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Heart Disease Health Center

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Study Finds Inequality in Heart Attack Treatments


The findings, according to another study author, Kevin A. Schulman, MD, point to some significant issues. "What is unique about this [study] 1/4 is that when we looked specifically at inexpensive medications, we still see differences by race and gender that are pretty much inexplicable and suggest system failure." Schulman is an associate professor of medicine at Duke University Medical Center in Durham, N.C.

To explain these differences, Schulman says, "we have to go back to the concept of medical error. There are errors of commission and errors of omission. To some extent, what we are seeing may be errors of omission that suggest system failures. Because of budget cutbacks, there are fewer people to advocate for the poor and the minorities in a system." He says, for example, that reductions in hospital staff may result in less-comprehensive discharge planning, and mean that prescriptions for important drugs may not get written.

Curry says that some of the therapy gap may be attributed to the differences in symptoms that blacks and women experience when having a heart attack, which could lead to delays or misdiagnoses by their doctors. But that doesn't explain the glaring failure to send heart attack survivors home with the appropriate drugs. "That is very hard to explain," he says.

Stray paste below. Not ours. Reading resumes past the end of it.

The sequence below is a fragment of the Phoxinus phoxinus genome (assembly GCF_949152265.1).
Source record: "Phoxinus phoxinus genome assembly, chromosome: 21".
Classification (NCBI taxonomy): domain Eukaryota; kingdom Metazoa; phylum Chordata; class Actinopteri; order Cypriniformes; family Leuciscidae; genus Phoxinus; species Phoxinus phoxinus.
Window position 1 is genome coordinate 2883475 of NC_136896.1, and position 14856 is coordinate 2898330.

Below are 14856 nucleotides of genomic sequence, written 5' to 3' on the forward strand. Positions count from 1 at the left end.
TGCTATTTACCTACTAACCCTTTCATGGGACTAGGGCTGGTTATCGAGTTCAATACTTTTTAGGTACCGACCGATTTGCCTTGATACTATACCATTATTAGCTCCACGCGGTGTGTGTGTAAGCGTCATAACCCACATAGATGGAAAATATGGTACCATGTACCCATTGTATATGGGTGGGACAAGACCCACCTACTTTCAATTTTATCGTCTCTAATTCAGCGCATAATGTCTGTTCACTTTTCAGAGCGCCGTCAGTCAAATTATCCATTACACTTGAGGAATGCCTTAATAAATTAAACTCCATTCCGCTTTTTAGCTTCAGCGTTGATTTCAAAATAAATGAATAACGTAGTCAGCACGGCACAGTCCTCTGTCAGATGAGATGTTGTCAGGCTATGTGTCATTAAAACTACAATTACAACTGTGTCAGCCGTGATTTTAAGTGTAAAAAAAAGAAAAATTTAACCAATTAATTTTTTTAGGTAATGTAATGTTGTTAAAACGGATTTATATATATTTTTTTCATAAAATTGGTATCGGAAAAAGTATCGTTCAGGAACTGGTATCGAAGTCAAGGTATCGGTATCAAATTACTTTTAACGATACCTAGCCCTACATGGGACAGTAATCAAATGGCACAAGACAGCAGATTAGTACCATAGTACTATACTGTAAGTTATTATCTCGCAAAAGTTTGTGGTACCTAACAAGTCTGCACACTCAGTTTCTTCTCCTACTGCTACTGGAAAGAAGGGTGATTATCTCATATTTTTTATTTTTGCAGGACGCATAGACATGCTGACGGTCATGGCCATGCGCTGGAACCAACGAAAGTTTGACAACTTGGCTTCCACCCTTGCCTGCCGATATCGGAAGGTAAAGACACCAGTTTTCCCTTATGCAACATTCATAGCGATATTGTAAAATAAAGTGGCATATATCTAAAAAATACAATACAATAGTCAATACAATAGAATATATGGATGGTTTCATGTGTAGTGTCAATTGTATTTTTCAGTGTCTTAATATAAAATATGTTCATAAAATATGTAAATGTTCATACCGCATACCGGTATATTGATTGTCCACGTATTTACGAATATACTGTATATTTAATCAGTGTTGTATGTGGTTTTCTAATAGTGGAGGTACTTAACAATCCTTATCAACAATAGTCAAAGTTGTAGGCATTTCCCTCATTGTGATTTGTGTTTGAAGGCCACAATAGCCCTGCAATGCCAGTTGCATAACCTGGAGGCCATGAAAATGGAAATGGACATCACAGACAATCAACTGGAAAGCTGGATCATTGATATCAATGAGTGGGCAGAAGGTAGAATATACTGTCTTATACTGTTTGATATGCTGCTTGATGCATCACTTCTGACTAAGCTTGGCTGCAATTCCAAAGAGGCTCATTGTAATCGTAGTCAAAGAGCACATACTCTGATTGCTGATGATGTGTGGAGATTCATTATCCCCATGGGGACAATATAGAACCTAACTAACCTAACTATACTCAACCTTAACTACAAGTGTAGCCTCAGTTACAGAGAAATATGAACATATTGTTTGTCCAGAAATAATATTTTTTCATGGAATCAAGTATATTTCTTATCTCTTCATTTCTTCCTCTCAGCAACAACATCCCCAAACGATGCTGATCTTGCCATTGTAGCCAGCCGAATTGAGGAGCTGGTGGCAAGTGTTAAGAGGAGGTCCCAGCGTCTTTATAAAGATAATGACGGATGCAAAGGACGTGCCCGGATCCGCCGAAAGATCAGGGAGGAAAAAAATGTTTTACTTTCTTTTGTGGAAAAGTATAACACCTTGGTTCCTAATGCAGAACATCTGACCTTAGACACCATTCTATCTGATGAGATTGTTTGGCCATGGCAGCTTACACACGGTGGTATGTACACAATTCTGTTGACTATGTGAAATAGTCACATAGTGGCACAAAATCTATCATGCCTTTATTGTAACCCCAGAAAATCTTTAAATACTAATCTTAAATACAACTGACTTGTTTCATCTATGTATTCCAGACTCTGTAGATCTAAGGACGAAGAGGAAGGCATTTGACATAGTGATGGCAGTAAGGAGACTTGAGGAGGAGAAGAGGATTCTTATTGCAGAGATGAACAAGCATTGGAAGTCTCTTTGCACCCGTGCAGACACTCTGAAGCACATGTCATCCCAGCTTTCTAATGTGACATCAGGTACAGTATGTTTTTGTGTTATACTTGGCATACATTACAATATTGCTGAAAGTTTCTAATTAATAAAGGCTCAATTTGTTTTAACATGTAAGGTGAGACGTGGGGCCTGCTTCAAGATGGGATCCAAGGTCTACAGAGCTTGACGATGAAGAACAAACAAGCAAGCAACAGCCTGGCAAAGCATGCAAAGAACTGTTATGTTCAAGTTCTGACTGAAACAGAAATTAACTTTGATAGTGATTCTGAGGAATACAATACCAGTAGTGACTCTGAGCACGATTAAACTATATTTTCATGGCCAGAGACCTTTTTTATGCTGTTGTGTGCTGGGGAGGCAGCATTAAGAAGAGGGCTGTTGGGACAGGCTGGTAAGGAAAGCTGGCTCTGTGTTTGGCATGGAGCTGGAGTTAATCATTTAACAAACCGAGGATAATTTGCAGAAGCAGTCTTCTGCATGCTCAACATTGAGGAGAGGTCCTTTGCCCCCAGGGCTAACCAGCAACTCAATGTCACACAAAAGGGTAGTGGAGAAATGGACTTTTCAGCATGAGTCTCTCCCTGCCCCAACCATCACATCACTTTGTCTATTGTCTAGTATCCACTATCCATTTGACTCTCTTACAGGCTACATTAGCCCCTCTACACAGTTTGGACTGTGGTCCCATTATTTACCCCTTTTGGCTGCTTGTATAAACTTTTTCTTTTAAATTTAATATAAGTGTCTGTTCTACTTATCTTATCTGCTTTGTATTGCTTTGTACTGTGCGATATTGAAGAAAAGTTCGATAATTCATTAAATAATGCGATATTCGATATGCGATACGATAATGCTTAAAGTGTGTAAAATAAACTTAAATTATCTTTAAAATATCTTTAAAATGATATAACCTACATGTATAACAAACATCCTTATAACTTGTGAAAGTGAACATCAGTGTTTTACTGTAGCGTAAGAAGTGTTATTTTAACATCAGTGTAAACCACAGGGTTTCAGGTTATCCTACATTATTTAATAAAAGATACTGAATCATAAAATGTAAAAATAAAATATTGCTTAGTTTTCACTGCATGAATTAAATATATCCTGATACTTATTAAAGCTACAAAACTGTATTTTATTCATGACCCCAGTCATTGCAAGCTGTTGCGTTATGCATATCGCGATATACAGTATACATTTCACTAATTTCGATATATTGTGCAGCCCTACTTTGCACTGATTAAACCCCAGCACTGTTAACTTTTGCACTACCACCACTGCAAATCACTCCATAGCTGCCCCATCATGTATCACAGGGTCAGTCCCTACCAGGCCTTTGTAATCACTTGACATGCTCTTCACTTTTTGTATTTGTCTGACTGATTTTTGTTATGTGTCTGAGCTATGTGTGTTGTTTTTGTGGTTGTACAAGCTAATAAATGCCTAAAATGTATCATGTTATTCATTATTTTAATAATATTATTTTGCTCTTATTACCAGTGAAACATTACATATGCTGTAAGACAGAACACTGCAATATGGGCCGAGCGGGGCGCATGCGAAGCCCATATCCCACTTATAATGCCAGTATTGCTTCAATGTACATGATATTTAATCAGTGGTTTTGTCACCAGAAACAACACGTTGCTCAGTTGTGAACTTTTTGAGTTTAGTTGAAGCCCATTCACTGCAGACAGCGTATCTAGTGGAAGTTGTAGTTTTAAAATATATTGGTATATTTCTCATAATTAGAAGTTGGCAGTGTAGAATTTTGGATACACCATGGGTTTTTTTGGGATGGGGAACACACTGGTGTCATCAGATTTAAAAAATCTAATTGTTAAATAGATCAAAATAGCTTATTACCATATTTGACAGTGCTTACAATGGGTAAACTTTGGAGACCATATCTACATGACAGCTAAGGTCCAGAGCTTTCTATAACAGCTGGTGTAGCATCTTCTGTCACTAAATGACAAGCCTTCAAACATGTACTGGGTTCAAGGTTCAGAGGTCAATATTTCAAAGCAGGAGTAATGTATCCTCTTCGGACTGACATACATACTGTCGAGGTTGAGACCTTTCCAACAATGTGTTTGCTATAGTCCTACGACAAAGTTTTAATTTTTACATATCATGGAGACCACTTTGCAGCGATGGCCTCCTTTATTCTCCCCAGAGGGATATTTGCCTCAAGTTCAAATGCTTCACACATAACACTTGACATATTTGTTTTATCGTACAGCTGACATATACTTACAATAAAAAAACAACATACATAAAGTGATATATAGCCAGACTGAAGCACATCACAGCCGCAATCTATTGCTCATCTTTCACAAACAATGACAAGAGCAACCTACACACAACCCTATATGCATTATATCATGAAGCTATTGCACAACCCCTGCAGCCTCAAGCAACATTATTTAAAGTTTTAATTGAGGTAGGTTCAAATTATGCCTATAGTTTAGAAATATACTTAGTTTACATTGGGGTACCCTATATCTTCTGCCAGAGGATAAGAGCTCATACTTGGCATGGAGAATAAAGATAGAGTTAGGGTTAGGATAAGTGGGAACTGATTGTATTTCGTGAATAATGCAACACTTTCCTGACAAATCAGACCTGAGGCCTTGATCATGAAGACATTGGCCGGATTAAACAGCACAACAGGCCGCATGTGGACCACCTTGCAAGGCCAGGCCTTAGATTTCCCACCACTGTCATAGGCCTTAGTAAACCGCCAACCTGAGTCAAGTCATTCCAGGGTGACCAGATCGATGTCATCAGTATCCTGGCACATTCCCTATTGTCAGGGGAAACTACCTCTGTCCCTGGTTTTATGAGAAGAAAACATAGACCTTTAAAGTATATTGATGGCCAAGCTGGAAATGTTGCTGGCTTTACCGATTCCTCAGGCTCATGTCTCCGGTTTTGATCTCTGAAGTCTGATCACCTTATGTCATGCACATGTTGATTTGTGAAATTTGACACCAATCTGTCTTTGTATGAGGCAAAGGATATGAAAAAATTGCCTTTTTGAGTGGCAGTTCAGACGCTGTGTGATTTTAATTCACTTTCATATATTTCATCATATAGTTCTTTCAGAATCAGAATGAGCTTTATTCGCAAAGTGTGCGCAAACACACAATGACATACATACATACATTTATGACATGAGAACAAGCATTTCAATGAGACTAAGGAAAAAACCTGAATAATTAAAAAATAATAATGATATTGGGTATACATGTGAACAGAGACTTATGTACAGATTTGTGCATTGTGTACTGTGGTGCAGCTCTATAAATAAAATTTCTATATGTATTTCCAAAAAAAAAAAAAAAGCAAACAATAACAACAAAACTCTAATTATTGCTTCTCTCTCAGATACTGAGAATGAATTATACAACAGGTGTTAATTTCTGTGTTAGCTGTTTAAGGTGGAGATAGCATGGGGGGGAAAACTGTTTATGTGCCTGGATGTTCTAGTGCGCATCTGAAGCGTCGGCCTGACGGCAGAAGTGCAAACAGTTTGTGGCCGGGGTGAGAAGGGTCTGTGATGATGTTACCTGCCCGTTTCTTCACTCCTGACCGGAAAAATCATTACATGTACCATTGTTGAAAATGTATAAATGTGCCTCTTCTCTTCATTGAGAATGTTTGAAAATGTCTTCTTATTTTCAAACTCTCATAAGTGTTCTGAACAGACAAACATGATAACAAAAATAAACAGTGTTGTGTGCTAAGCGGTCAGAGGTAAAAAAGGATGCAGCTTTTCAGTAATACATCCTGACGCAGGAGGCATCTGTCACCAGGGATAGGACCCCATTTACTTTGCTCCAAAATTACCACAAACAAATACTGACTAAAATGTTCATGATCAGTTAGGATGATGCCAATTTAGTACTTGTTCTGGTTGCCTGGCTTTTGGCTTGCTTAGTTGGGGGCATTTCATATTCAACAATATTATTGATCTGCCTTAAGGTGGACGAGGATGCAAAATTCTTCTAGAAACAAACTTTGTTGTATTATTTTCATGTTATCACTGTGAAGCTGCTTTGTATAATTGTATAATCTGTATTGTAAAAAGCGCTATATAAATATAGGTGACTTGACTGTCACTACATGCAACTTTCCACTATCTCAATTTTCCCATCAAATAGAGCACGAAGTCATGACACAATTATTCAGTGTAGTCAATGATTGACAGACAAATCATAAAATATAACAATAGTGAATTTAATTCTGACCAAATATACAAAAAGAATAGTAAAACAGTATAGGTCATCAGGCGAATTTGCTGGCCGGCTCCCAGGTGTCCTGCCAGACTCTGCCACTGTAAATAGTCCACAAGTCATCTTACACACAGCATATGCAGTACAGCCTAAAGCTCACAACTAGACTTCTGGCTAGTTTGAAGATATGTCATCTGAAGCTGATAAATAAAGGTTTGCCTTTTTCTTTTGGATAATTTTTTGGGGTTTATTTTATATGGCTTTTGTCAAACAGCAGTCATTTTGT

There may be other factors leading to this underuse of therapies. "There is at least the suspicion that racial and ethnic minorities come with certain preconceptions about health care and about the likelihood of these patients adhering to a medical regimen," Charles K. Francis, MD, tells WebMD. "These preconceptions can influence treatment decisions." Francis is president of Charles R. Drew University in Los Angeles and a spokesman for the American Heart Association.

He says, too, that some of these findings may be attributed to the fact that doctors, in general, are "slow to implement guidelines," and the guidelines for aspirin and beta-blocker use are fairly recent. "What may be happening is that as the physicians begin to implement the guidelines, they focus initially on the group that is most at risk: older, white men," Francis says.

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